So you’ve just graduated university, and you’re ready to change the world - or, at least, get a job so you can buy that house. Where do you start? A lot of employers ask for 3-5 years experience in any given field just to get a look in at the interview stage. If not, they’re talking graduate-level entry jobs, but there are so many people out there applying for that same position that you need to work out how to make yourself stand out.
Luckily, there are a number of ways you can get yourself to the top of the pile, and it starts with planning (so reading this article is a good start!). To make it easy, we’re going to break it into a few sections: Skills, CV, Personality.
What skills does an employer look for when assessing graduate applications? This is not an easy, or short, answer. Let’s start with some of the top qualification-related skills that employers are consistently telling us they want to see displayed: hard skills, time management, decision making abilities and creative problem solving.
The others that almost fall into personality traits are your soft skills. These are the things that make you stand out in the qualifications section, because it shows you can take your hard skills, learnt through your course/degree/studies, and apply them to contextual work situations.
One last part of this worth mentioning is what are called ‘transferable skills’. These are often synonymous with the soft skills above, and are handy in showing employers that, even if you haven’t had experience in their specific industry, the skills you’ve displayed in your degree or in previous work not directly relevant has helped your form the abilities needed to succeed in this role.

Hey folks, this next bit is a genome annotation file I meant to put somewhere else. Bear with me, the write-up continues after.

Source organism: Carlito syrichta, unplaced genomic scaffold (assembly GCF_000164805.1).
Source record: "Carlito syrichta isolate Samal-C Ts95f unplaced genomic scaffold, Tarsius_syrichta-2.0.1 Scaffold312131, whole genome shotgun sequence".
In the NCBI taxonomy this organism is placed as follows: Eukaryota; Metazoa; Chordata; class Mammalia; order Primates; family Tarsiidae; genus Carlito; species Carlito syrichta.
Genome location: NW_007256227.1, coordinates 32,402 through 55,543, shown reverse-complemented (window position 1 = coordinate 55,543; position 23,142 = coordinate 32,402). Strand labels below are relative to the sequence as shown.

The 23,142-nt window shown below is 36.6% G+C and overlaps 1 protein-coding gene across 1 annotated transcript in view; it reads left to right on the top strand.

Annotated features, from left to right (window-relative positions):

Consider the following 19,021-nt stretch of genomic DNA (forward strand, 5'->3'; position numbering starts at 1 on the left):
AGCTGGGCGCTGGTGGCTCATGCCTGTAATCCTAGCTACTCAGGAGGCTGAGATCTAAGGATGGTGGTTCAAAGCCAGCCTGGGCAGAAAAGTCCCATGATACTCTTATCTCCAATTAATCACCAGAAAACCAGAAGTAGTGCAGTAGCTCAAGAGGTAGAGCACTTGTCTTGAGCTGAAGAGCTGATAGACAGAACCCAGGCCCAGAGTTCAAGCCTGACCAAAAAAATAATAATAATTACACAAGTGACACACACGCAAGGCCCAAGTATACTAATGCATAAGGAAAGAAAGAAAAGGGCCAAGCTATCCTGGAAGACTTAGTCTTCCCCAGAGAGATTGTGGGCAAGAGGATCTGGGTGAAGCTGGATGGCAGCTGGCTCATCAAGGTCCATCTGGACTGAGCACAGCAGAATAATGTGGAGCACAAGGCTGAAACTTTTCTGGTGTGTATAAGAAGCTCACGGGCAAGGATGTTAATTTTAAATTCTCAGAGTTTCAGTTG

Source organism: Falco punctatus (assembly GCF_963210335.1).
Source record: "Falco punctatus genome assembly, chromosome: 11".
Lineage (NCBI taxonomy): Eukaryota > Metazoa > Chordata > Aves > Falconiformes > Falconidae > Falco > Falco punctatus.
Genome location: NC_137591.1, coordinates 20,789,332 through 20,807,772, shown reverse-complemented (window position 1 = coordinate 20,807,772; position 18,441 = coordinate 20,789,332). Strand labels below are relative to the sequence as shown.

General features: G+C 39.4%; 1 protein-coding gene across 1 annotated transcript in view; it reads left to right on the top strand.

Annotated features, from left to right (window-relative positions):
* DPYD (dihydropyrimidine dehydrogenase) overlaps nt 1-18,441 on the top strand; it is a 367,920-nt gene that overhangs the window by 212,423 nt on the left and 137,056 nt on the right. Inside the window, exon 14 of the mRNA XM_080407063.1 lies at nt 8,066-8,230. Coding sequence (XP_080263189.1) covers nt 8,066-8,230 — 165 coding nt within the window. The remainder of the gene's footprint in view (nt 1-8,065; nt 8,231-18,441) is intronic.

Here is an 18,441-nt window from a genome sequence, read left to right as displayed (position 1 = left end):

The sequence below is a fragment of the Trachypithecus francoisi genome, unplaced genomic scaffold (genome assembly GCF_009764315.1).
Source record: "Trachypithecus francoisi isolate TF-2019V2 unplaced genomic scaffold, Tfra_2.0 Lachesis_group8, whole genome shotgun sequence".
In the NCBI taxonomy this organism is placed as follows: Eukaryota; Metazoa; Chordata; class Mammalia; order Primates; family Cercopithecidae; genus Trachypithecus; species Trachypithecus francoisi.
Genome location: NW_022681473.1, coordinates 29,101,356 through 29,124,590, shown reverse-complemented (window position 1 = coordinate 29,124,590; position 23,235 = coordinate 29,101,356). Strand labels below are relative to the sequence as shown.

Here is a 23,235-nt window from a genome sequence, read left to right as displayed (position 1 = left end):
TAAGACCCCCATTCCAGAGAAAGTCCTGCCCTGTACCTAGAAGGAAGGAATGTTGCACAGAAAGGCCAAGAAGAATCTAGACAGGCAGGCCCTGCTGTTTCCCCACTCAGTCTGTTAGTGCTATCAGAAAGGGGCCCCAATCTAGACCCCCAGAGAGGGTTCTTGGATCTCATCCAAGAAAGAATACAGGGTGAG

This follows on from the section above. As well as the standard ‘don’t have any grammatical or spelling errors’ and ‘design your CV to be easy to read, and to stand out’ advice for building a winning resume, you need to highlight the combination of hard and soft skills. This is what will get your an interview, at which point your personality traits (covered below) can come through.
It’s important to highlight the good parts of yourself in your CV. Don’t make a song and dance about something you can’t do. Just include everything you can! Did you prove through your degree and work experience jaunts that you’re incredible at thinking outside the box? Demonstrate that through examples that tie in with your hard skills.
From here, you’re hitting the interview. Sure, some of these might have been suggested in the CV but you really need to prove it to the panel. Employers say that, particularly for candidates without real-world experience on the job, there are certain personality traits that signify potential success.
These can be remembered as CARPP: Confidence, Adaptability, Resilience, Positivity and Proactiveness.
In your interview, speak with confidence. That means be prepared, and take your time with questions. An interviewer would prefer a candidate think silently before answering, than stammer out a few ‘ums’ in a row.
Convey adaptability: give multiple responses to a question and be able to give examples of working to specific needs.
Display resilience: when have you needed to back yourself in and keep going through a tough situation.
Be positive: employers don’t like negativity in a candidate (yes, that means smile).
And finally, show that you’re proactive and have great initiative. This can be as obvious as giving an example from experience, or as subtle as kicking off the interview by asking the employers how their morning has been!